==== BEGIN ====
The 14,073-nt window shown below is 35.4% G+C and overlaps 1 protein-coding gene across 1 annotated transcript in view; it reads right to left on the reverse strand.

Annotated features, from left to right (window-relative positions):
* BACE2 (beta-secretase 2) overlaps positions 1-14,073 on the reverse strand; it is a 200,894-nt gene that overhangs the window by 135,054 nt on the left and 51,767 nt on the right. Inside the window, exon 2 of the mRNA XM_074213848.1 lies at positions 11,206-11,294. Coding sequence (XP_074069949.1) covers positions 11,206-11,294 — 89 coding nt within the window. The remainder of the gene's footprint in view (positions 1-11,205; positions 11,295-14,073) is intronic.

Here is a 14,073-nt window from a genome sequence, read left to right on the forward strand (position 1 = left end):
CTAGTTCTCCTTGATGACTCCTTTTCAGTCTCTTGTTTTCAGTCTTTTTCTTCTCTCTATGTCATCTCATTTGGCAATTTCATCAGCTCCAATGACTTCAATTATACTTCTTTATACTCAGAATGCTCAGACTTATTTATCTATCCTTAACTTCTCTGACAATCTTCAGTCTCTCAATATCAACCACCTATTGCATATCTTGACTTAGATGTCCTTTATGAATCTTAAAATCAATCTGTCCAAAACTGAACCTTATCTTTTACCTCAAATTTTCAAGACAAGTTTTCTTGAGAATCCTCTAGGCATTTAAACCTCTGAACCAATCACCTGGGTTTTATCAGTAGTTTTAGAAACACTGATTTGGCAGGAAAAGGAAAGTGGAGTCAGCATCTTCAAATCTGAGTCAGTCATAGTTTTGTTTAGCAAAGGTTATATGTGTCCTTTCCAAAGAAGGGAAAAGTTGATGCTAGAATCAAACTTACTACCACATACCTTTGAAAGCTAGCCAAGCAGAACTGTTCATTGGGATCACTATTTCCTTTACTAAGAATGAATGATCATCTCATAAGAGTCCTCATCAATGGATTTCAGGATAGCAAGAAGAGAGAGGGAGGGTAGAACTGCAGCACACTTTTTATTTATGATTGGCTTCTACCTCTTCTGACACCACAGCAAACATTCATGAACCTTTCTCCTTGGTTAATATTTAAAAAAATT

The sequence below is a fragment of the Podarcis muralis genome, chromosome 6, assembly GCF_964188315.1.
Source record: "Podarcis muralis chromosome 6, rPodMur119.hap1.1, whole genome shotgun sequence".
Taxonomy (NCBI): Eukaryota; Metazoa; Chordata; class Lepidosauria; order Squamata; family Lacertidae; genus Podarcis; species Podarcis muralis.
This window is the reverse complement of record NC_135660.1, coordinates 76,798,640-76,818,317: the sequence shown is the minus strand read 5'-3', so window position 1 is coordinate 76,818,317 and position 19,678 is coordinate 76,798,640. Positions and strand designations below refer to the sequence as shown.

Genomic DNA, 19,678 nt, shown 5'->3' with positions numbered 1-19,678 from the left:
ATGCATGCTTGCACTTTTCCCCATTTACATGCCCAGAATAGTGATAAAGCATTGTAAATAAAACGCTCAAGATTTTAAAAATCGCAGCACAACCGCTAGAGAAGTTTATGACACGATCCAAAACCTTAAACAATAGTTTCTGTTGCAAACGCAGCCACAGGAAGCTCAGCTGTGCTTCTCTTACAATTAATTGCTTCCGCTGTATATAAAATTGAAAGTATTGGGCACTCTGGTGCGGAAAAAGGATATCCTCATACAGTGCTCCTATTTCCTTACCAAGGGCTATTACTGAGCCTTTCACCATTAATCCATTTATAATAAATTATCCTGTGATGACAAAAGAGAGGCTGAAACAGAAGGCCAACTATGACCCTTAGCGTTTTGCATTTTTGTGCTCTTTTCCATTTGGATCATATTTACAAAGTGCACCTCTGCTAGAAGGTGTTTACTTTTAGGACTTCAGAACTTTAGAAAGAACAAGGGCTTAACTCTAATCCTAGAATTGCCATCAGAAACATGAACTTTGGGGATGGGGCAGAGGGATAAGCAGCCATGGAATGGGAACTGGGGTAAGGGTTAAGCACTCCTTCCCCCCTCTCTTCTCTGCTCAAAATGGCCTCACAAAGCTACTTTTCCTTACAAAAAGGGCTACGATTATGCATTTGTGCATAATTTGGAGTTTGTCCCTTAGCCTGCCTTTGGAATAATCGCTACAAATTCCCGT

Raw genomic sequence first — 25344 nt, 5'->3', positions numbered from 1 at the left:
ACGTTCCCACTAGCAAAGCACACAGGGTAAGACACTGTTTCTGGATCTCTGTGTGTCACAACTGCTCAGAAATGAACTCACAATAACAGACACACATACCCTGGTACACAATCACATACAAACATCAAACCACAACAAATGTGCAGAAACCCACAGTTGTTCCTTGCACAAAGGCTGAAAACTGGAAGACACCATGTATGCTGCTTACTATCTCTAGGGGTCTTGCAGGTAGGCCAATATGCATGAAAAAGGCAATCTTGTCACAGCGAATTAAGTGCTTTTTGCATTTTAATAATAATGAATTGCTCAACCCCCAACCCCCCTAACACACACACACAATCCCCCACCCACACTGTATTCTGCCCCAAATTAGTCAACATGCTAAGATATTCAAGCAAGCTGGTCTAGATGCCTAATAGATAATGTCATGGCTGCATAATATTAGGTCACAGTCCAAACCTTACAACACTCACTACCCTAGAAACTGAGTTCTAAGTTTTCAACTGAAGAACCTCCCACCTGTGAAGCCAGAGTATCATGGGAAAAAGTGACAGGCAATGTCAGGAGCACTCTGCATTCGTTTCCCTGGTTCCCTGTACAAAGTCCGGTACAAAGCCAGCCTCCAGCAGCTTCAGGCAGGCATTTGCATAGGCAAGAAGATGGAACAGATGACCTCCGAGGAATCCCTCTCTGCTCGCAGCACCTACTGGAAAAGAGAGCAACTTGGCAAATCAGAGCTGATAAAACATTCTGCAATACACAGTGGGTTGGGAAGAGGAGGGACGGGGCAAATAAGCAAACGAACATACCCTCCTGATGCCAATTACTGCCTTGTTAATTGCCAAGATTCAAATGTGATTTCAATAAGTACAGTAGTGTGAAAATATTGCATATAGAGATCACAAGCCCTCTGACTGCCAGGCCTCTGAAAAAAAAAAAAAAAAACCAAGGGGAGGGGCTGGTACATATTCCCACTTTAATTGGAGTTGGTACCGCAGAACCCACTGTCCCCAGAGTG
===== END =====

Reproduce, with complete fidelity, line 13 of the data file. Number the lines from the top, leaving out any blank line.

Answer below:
ACGTTCCCACTAGCAAAGCACACAGGGTAAGACACTGTTTCTGGATCTCTGTGTGTCACAACTGCTCAGAAATGAACTCACAATAACAGACACACATACCCTGGTACACAATCACATACAAACATCAAACCACAACAAATGTGCAGAAACCCACAGTTGTTCCTTGCACAAAGGCTGAAAACTGGAAGACACCATGTATGCTGCTTACTATCTCTAGGGGTCTTGCAGGTAGGCCAATATGCATGAAAAAGGCAATCTTGTCACAGCGAATTAAGTGCTTTTTGCATTTTAATAATAATGAATTGCTCAACCCCCAACCCCCCTAACACACACACACAATCCCCCACCCACACTGTATTCTGCCCCAAATTAGTCAACATGCTAAGATATTCAAGCAAGCTGGTCTAGATGCCTAATAGATAATGTCATGGCTGCATAATATTAGGTCACAGTCCAAACCTTACAACACTCACTACCCTAGAAACTGAGTTCTAAGTTTTCAACTGAAGAACCTCCCACCTGTGAAGCCAGAGTATCATGGGAAAAAGTGACAGGCAATGTCAGGAGCACTCTGCATTCGTTTCCCTGGTTCCCTGTACAAAGTCCGGTACAAAGCCAGCCTCCAGCAGCTTCAGGCAGGCATTTGCATAGGCAAGAAGATGGAACAGATGACCTCCGAGGAATCCCTCTCTGCTCGCAGCACCTACTGGAAAAGAGAGCAACTTGGCAAATCAGAGCTGATAAAACATTCTGCAATACACAGTGGGTTGGGAAGAGGAGGGACGGGGCAAATAAGCAAACGAACATACCCTCCTGATGCCAATTACTGCCTTGTTAATTGCCAAGATTCAAATGTGATTTCAATAAGTACAGTAGTGTGAAAATATTGCATATAGAGATCACAAGCCCTCTGACTGCCAGGCCTCTGAAAAAAAAAAAAAAAAACCAAGGGGAGGGGCTGGTACATATTCCCACTTTAATTGGAGTTGGTACCGCAGAACCCACTGTCCCCAGAGTG